What do disinfecting wipes, LCD screens, Rayon and toothpaste have in common with homes?
All use wood products. Highly sustainable, good for the earth, wood products.
The Guys have claimed for many years the housing industry was “green” long before it was fashionable.
“Green” is supposed to indicate, in its purest terms, the life-cycle “cost” to planet Earth of creating and implementing the intended use of a product or material over time.
For example, creating a single battery has a very high relative “cost” in mining, manufacture, packaging, shipping, longevity, re-cycle-ability, etc. when compared to many of the building products we use.
Most of the materials used in housing are very low cost in this regard. One of the pricier materials in the initial mining and manufacture is the cement used in concrete and masonry. But cement tends to offset it’s initial “earth cost” with the longevity of the product and the fact it is recyclable.
Cement based products also allow us to minimize land use and impact by building taller buildings with ever smaller footprints.
If fact, most of the materials we use in housing have a potential “life” in first use of many decades or even centuries and can then be re-used in a second incarnation.
Gypsum, glass, bricks, steel, wood and copper all have long “lives” in their first use as building products and all can be re-cycled with relative ease when compared to many other materials.
One of the products we have long used for most of our housing is wood.
It takes the rough equivalent of 20 mature fir trees for every 1,000 square feet of building we construct, including garages. With the average new home consisting of around 2,600 square feet of living area and 500 square feet of garage, we are looking at 62 of those trees per house.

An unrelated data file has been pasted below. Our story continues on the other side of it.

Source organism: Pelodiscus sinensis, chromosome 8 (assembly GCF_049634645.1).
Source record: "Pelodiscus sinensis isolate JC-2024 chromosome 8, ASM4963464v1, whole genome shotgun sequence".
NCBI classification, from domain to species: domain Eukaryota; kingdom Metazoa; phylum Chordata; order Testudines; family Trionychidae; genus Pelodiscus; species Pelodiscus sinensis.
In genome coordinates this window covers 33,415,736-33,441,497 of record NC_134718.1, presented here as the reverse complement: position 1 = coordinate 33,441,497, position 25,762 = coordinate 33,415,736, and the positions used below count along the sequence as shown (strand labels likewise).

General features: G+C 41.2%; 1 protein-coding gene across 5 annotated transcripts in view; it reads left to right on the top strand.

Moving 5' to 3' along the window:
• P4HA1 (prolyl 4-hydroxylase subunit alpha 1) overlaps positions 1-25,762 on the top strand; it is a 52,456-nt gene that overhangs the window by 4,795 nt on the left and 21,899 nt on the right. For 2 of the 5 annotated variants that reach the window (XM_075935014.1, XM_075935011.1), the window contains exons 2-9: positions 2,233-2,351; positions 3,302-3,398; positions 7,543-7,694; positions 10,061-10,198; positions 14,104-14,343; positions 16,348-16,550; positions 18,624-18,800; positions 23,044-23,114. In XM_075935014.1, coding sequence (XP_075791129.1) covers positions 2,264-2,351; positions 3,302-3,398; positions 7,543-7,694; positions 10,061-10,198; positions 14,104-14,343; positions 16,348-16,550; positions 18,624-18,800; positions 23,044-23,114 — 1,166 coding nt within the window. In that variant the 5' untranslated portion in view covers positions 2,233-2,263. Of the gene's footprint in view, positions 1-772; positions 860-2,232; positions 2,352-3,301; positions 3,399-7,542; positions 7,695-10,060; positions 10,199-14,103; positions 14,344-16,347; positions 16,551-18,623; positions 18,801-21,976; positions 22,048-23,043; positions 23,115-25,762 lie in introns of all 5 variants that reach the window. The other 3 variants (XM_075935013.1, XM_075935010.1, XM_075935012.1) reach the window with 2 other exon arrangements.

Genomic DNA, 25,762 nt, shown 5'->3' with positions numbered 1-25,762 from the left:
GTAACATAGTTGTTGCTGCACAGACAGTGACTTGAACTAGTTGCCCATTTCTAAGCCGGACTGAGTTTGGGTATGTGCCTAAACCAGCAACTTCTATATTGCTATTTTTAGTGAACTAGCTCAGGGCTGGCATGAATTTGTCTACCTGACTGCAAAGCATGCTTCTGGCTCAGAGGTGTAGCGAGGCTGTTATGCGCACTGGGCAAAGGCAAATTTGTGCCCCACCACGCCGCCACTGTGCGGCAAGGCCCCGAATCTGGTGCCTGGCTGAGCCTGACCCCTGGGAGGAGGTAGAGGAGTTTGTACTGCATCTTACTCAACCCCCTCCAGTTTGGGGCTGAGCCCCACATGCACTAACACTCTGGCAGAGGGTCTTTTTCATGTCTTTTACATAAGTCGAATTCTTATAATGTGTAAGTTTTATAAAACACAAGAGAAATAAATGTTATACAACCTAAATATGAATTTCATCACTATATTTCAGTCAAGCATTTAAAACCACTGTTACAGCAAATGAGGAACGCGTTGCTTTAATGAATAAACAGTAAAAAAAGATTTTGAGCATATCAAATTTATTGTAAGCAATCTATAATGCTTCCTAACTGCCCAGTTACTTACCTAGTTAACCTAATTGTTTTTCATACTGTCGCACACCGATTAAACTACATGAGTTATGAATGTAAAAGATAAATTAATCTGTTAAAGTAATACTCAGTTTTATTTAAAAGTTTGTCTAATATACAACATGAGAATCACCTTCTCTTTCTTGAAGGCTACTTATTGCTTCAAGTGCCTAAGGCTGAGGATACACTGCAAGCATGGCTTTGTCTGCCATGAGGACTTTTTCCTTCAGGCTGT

But trees are a great and renewable resource. We no longer cut first growth forests for housing wood product; we grow that lumber on tree farms. The industry no longer cuts down a 100-year-old redwood to build a wood deck on the back of a house.
In fact, there are more trees in the United States now than there were in 1950. Ironically, our most intense tree harvesting in the US was done between 1850 and 1900, when immigration rates were at their all-time highs. New citizens require new houses.
Keep in mind that trees are largely responsible for the oxygen we breathe and this country plants 2.5 trees for every one tree harvested. It is estimated there are 300 billion trees in this country! The US alone accounts for 8% of the world’s forest estate, the fourth-largest in the world.
The industry has developed wood product ranging from sheet goods like plywood and oriented strand board (OSB) to trim materials, decking and mulch, using scrap wood product that would have been burned or buried in years gone by.
Trees also absorb vast amounts of carbon dioxide. A single tree can absorb one to several tons of CO2 every year depending on size and species. Compare that to a small electric car that creates a carbon footprint of more than 17 tons just by being built and is not easily recycled after it’s relatively short life span!
The Industry created guidelines years ago to help practitioners build more material efficient and energy-efficient buildings. Many of these became standards that evolved to code status and are now required.
This same industry has been experimenting for decades with straw bale homes, rammed earth homes, and soy building products. We are creating thermal insulation made of everything from mushrooms to seaweed to cellulose to denim. We are using bamboo to replace hardwoods in flooring and other applications.
We have passed codes requiring more energy efficient homes and we have created criteria for assessing the efficiency of products like doors and windows for greater conservation, comfort and longevity.
Many spray foams, paints, stains and sealers that used to be solvent based are now water or plant based.
When you compare the sweet industry on the basis of need, true life cycle cost both monetarily and from an “earth-cost” perspective and sustainability, we stack up against anyone. Green indeed!
For housing advice and more, listen to the Inside Outside Guys every Saturday and Sunday on News/Talk 760, WJR-AM, from 10 a.m. to noon or contact us at insideoutsideguys.com.